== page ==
Building record MLI93215 - Church of St Mary, West Torrington


Former parish church built in 1860-1, and formally closed for worship in 2011. Thought to have been built on the site of earlier, medieval churches, with the current structure incorporating re-used 14th century masonry.

Type and Period (4)

  • (Post Medieval to Modern - 1860 AD to 2050 AD)
  • (Medieval to Post Medieval - 1300 AD? to 1860 AD)
  • (Medieval - 1066 AD? to 1299 AD?)
  • (Early 20th Century to 21st Century - 1922 AD to 2050 AD)

Protected Status/Designation

Full Description

Former parish church built in 1860-1, and formally closed for worship in 2011. The church is believed to have been built on the site of an earlier, medieval church, and the 1860s rebuild by R.J. Withers re-used quantities of 14th century masonry in the new construction. The building is of ironstone, greenstone and limestone rubble with limestone ashlar dressings, and slate roofs with decorative ridge tiles and stone coped gables. The church has a west bellcote, nave with a south porch and a chancel with a north vestry. For the full description and the legal address of this listed building please refer to the appropriate List of Buildings of Special Architectural or Historic Interest. {1}{2} Documentary sources from the 17th century and later make reference to a medieval church existing at West Torrington in the early 12th century. The church was in the estate of Jocelin at that time, along with the similarly vacant church at Sempringham. Jocelin gave the living of these two churches to his son, Gilbert, whilst he trained to be first a clerk, then later a priest, with Gilbert inheriting the whole manor after the death of Jocelin in 1130. Gilbert then proceeded to found the Gilbertine monastic order, being later canonised in 1202 by Pope Innocent III as St Gilbert of Sempringham. The church at West Torrington and its living was granted to the Gilbertone Priory at Bullington at some point in the mid 12th century (see MLI54188). {3}{4} This earlier church was rebuilt in the 14th century, as a two-aisle nave and chancel structure. It is likely that the adjacent churchyard cross was erected at the same time (see MLI40337). The church continued in use, though was described as 'ruinous and dilapidated' in 1770, when some repairs were conducted at the expense of the landowner, George Harrison. These works involved the removal of the north aisle and the rebuilding of the chancel, allowing the church to continue to be used until the mid 19th century. Thomas Wimberley Mossman was appointed vicar at West Torrington in 1859, who found the church to again be in a dilapidated state, with considerable rain ingress. Mossman was an important and controversial figure in the Oxford movement, and was also notable as an historian and active Liberal politician and a crucial figure in the early Oecumenical Movement. He began a subscription fund for the repair of the church, with the architect Robert Jewell Withers being appointed to oversee the restoration works. What remained of the 14th century church was largely demolished and rebuilt as the present structure between 1860 and 1862. The church was enlarged to its present form, with a new porch, new chancel and new roofs, with material from the 14th century church being re-used for part of the construction. The works were completed and the church re-opened for worship on the 3rd of July 1862. A service was held within the church to mark the dedication and unveiling of a First World War memorial plaque on the 8th of January 1922. The memorial is located inside the porch, on the western wall, and takes the form of a white marble tablet with a black border. It is inscribed 'West Torrington. In ever grateful memory to the men of this village who fought in the great war 1914-19.' The memorial is unusual in celebrating the safe return of their parishioners, including a female nurse, as well as commemorating those who lost their lives. The inscription ends 'By their sacrifice we live'. An investigation into the internal wall paintings of the church was conducted in January 1988. The survey used remote sensing photography techniques to provide information on the painted areas of the walls on the north side of the nave, and on the northern end of the chancel's east wall. The survey revealed 19th century paintings beneath the later wall finishes. Whilst no earlier paintings were identified, the 19th century paintings were thought by the surveyor to be of high quality and worthy of preservation. The Church of St Mary was formally closed for worship on the 29th of October 2011. A detailed summary of the church's known history and development was written following a site visit and condition assessment, conducted in December 2019 to inform the building's proposed conversion to use as a community centre. {5}{6}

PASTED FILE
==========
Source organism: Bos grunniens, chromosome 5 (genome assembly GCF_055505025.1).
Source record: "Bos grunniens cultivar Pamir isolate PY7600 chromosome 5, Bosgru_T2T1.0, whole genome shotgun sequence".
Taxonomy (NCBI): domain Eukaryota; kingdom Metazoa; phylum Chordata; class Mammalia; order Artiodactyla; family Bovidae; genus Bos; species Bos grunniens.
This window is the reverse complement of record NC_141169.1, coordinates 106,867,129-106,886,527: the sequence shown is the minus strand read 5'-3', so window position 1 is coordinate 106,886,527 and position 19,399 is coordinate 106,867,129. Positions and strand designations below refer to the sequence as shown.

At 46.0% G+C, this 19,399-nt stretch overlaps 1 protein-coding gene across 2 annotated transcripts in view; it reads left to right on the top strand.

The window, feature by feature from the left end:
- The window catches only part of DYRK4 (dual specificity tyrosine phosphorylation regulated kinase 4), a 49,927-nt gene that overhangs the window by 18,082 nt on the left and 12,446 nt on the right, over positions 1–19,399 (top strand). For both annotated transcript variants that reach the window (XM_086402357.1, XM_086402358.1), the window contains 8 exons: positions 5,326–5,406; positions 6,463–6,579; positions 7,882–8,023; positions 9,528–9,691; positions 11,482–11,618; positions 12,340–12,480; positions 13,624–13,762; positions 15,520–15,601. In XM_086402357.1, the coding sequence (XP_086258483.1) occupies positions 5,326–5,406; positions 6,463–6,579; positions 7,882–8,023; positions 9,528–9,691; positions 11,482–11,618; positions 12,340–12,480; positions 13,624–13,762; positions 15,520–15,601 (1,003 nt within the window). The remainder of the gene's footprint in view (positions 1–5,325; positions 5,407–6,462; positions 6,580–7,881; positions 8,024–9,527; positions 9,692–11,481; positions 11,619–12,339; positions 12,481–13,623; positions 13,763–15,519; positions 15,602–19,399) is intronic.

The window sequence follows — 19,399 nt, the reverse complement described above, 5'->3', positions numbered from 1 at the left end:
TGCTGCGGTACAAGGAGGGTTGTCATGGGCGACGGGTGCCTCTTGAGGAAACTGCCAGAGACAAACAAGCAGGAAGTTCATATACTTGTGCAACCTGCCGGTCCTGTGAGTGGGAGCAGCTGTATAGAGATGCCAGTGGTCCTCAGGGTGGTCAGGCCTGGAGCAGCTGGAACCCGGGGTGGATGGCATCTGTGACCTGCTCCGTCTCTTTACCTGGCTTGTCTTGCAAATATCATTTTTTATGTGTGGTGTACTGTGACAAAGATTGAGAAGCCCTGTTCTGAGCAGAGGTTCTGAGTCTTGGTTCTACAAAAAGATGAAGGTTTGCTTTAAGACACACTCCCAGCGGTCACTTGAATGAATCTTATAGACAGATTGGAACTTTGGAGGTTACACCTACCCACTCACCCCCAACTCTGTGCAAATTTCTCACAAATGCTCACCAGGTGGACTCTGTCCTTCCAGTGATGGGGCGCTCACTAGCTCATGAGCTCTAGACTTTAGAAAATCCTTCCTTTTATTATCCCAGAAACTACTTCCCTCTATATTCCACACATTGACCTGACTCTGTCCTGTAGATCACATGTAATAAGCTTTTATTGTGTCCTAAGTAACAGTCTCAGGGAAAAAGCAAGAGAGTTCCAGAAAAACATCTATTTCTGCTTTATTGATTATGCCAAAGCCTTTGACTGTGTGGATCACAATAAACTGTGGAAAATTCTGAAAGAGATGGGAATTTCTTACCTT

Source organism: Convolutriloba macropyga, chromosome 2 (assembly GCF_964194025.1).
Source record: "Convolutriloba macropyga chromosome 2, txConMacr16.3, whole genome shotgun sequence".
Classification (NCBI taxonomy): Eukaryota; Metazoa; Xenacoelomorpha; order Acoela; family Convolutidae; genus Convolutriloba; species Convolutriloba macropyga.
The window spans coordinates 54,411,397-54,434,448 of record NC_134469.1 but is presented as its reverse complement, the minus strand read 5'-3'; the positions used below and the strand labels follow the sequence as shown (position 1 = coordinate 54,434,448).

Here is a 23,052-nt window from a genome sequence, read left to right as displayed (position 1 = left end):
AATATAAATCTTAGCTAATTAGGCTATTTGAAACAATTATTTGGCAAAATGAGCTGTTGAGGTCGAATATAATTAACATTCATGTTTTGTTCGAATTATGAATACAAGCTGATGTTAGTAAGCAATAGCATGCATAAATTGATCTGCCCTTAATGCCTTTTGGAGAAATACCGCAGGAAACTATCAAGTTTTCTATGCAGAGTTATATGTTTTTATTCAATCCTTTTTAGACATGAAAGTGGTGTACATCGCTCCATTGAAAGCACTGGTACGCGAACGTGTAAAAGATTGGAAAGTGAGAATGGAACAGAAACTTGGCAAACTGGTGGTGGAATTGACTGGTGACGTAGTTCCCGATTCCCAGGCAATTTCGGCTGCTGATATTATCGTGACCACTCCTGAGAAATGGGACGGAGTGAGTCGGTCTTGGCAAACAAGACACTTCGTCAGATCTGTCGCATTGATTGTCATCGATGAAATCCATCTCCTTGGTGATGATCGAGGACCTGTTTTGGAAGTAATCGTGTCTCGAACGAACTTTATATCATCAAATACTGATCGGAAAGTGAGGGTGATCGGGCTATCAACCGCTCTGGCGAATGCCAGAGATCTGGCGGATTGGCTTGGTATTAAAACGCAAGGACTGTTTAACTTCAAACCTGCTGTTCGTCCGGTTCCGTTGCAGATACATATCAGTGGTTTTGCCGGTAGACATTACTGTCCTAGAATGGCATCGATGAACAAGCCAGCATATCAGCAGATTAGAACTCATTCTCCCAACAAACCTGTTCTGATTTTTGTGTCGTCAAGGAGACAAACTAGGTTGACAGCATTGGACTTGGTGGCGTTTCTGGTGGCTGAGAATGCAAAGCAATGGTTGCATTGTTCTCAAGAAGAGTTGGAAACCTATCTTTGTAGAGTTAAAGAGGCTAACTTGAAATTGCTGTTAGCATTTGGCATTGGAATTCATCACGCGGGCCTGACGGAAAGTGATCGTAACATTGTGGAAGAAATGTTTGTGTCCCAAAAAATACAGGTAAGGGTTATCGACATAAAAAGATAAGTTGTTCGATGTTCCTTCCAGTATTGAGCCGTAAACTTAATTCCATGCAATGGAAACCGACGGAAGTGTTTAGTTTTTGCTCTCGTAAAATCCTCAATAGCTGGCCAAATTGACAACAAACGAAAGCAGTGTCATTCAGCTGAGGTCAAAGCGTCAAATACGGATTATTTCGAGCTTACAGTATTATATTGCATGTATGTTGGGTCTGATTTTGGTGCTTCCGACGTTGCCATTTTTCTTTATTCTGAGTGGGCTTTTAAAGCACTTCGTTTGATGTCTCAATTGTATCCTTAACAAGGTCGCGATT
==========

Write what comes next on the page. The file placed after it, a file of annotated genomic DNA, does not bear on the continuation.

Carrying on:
Sources/Archives (6)

  •  Index: Department of the Environment. 1986. List of Buildings of Special Architectural or Historic Interest. 1/49.
  •  Unpublished Document: Historic England. Document Held by The Historic England Archive. BF105161.
  •  Bibliographic Reference: Rose Graham. 1901. Saint Gilbert of Sempringham and the Gilbertines: A History of the Only English Monastic Order. pp.1-6.
  •  Bibliographic Reference: William Page (ed). 1906. The Victoria County History: Lincolnshire - Volume 2. pp.179, 191-2.
  •  Report: Christopher J Brooke. 1988. West Torrington Church. -.
  •  Report: Austin Heritage Consultants. 2021. Church of St Mary, West Torrington. -.



Grid reference Centred TF 13501 82048 (19m by 16m) Surveyed

Related Monuments/Buildings (2)

Related Events/Activities (2)

External Links (0)

Record last edited

Feb 27 2024 9:33AM


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